Business relations in Russia are largely based on personal contacts, which must be established and maintained. It is, therefore, not surprising that the success of the Russian subsidiary DWI, Deutsche Werkstätten Interior, is very much dependent on the business network built up by its managing director, Daniel Neumann.
It all began in 2008 when Daniel was sent to Moscow together with another colleague from Hellerau to set up the Moscow office and production facility. Since then numerous projects have been realized and the office and production facilities have been relocated to a larger site. Over the years DWI has built up an excellent reputation and knowledge of the Russian market.
In 2018, project manager Benjamin Pettermann joined the Russian operation and has since been responsible for supervising construction sites and their processes as well as managing offers for new work and invoicing. This splitting of responsibilities allows Daniel Neumann to apply his skills to the acquisition of new projects. Some Russian customers have been known to refer to him jokingly as "Deutsche Werkstätten Daniel".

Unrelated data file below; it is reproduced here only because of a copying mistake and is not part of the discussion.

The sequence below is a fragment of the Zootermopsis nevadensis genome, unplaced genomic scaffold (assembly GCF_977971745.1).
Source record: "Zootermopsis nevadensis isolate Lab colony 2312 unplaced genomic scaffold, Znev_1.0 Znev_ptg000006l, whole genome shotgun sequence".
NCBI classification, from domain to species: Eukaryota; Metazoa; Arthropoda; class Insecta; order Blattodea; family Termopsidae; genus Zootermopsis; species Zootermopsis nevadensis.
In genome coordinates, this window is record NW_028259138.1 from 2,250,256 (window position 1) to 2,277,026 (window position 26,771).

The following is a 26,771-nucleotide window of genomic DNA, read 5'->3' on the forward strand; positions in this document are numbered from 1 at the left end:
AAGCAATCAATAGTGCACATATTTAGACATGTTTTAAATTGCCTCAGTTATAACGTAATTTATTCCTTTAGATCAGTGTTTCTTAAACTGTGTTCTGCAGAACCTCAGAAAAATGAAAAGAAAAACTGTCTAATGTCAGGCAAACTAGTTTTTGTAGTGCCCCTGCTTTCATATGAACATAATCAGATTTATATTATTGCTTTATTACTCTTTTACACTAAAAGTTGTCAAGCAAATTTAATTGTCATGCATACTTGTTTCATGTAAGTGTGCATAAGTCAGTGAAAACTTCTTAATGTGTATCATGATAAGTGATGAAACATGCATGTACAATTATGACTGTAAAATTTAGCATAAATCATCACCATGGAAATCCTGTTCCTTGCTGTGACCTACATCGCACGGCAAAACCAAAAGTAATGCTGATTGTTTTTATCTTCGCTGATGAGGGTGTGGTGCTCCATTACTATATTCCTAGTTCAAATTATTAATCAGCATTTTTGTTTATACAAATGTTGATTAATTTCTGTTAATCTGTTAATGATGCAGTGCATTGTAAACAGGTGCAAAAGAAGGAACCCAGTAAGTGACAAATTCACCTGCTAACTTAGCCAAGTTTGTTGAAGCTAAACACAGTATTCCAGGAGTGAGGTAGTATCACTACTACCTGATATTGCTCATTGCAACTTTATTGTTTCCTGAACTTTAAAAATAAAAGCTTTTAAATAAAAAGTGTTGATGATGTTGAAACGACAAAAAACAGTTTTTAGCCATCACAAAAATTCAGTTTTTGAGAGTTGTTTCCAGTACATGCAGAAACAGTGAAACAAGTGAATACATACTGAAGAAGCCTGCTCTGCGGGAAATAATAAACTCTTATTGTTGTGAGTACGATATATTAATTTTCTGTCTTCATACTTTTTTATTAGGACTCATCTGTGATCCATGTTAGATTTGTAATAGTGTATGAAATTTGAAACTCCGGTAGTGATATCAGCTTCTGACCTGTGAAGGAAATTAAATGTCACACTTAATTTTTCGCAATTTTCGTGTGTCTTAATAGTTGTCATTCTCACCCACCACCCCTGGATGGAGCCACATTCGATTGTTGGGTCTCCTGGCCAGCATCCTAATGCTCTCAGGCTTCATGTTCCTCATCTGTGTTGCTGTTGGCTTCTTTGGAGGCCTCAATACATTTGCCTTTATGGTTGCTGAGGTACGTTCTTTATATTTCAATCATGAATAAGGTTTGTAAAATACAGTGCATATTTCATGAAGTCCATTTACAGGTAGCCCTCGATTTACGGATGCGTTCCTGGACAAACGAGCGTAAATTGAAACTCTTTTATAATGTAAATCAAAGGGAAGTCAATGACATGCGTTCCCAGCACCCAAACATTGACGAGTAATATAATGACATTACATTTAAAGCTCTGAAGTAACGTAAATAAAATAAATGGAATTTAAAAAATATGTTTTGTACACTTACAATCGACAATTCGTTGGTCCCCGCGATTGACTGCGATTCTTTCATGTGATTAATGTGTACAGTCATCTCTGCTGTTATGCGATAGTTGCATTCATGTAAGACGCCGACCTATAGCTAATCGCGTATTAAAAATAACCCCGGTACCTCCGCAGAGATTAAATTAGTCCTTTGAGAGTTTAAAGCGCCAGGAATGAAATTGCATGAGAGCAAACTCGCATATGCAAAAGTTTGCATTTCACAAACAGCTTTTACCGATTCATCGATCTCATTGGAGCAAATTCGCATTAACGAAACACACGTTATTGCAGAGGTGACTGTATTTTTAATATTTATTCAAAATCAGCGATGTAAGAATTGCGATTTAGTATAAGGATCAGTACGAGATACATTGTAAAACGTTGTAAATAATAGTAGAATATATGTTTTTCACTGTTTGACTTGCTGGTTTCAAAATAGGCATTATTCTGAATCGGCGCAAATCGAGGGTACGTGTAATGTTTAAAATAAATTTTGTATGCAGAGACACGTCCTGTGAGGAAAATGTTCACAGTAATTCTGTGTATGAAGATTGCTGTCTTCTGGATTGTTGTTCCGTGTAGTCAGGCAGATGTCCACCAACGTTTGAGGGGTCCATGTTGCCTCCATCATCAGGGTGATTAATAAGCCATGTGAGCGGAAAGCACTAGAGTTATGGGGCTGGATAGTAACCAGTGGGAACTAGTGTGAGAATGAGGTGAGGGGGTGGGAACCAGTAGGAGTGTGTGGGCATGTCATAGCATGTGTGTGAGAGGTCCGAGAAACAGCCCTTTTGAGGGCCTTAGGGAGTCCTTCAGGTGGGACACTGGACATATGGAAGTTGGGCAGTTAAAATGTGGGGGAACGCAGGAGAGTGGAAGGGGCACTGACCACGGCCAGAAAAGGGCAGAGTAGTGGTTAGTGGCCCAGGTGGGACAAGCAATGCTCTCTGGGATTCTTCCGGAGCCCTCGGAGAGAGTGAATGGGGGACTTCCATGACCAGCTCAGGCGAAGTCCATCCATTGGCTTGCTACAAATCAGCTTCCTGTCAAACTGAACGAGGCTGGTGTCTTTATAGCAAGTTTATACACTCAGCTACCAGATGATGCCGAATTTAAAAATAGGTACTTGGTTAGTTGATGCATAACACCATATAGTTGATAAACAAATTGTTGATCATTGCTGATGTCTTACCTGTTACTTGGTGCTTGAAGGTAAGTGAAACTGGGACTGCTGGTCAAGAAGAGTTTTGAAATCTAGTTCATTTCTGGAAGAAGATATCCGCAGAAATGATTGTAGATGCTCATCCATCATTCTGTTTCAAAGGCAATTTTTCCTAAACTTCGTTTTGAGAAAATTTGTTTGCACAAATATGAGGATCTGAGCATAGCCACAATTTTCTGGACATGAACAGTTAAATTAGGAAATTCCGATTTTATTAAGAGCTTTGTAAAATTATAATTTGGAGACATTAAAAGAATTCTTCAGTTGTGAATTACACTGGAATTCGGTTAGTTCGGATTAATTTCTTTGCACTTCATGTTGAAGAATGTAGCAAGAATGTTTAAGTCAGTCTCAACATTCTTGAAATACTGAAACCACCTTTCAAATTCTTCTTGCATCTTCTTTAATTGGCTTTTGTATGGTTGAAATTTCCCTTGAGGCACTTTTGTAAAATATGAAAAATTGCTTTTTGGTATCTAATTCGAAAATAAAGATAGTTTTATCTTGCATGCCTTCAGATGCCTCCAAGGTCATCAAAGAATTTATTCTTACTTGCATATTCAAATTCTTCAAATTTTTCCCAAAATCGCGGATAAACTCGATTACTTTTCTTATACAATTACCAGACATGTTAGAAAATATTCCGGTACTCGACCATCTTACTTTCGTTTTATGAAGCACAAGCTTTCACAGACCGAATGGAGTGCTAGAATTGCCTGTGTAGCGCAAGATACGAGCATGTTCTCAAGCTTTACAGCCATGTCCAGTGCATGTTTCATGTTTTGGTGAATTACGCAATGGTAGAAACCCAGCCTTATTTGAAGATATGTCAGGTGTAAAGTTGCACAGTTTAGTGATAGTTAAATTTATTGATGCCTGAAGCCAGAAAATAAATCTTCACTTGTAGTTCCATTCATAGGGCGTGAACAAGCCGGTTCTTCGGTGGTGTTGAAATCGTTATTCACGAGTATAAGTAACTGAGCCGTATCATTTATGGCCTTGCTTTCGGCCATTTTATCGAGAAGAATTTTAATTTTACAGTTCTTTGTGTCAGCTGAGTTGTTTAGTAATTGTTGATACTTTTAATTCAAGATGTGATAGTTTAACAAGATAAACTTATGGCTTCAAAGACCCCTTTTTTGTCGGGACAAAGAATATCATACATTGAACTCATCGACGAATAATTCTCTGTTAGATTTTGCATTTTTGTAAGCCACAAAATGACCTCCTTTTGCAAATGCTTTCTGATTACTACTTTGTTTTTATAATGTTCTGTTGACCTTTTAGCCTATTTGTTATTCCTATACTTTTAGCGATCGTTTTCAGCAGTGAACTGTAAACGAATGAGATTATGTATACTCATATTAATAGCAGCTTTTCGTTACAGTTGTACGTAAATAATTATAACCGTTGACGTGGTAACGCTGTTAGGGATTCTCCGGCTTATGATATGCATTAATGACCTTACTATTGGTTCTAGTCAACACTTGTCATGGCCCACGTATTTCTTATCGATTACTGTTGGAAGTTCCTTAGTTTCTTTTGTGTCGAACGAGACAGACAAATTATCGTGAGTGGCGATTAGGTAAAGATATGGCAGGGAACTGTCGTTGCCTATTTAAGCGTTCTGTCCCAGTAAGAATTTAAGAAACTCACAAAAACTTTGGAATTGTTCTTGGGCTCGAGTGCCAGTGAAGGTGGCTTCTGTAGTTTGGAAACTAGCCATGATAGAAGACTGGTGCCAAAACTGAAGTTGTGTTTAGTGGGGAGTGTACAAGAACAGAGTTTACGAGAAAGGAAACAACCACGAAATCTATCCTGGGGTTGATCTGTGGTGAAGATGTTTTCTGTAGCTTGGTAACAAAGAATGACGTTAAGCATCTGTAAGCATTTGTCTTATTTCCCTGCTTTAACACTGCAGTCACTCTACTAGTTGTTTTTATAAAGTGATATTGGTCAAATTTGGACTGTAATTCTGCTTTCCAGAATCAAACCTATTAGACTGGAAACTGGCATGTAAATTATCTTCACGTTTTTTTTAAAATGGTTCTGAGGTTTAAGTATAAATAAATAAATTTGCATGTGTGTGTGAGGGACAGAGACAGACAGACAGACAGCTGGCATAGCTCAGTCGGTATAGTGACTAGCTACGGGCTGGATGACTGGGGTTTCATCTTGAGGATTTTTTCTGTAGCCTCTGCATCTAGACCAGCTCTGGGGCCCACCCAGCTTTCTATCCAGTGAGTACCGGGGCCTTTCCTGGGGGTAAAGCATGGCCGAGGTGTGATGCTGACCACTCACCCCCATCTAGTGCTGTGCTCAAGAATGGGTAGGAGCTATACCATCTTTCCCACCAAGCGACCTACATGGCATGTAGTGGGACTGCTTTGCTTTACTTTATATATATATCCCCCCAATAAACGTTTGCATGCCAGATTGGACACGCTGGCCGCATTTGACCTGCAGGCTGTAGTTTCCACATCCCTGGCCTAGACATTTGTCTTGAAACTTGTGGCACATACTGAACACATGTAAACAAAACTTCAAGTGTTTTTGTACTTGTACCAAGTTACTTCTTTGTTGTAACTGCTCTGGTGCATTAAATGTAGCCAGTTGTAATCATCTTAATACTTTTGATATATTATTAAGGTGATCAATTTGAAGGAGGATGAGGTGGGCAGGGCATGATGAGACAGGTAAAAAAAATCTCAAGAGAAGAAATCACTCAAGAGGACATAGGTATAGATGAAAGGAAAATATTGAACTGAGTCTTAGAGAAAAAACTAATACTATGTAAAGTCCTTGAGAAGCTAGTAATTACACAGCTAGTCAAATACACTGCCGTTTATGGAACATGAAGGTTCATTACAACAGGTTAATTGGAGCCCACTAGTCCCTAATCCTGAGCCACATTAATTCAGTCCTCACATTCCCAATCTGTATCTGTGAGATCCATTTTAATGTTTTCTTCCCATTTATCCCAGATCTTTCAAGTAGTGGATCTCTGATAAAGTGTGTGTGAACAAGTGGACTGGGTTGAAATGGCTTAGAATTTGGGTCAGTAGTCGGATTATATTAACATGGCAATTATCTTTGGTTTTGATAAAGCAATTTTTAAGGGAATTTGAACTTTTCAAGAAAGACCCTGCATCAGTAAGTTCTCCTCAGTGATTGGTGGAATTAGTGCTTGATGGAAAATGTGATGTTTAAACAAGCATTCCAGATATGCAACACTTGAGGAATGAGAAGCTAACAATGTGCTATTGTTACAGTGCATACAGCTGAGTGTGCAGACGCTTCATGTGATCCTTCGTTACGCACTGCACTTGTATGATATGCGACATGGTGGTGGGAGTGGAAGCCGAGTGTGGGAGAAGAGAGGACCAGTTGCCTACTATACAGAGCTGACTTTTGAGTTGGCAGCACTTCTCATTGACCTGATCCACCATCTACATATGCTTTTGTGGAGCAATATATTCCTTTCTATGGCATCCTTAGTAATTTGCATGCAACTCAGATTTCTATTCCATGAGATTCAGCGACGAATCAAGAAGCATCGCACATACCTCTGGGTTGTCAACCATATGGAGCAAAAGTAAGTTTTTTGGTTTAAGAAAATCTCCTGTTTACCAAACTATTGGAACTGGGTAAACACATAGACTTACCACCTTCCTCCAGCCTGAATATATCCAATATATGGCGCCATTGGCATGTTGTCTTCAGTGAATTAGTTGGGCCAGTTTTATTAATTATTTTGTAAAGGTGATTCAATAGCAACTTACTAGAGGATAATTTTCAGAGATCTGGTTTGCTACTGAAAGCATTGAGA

"Business in Russia is very personal. The contract is one thing, but the personal relationship should never be underestimated. A man’s word can count more than a piece of paper. I like that," says Neumann. Which is why he understands that for his Russian partners, carefully written minutes of a meeting may not enjoy the same status as in Germany. Nevertheless, there is great respect and appreciation for the diligence and correctness of Deutsche Werkstätten.
Daniel Neumann has become familiar with Russian expectations and having to be available all the time: "When a project gets the go ahead, cost calculations should be made available without delay and everything in place for construction work to begin immediately.”
Reconciling Russian tempo and German precision remains a constant balancing act for DWI.
"Business in Russia is very personal. The contract is one thing, but the personal relationship should never be underestimated. A man’s word can count more than a piece of paper. I like that."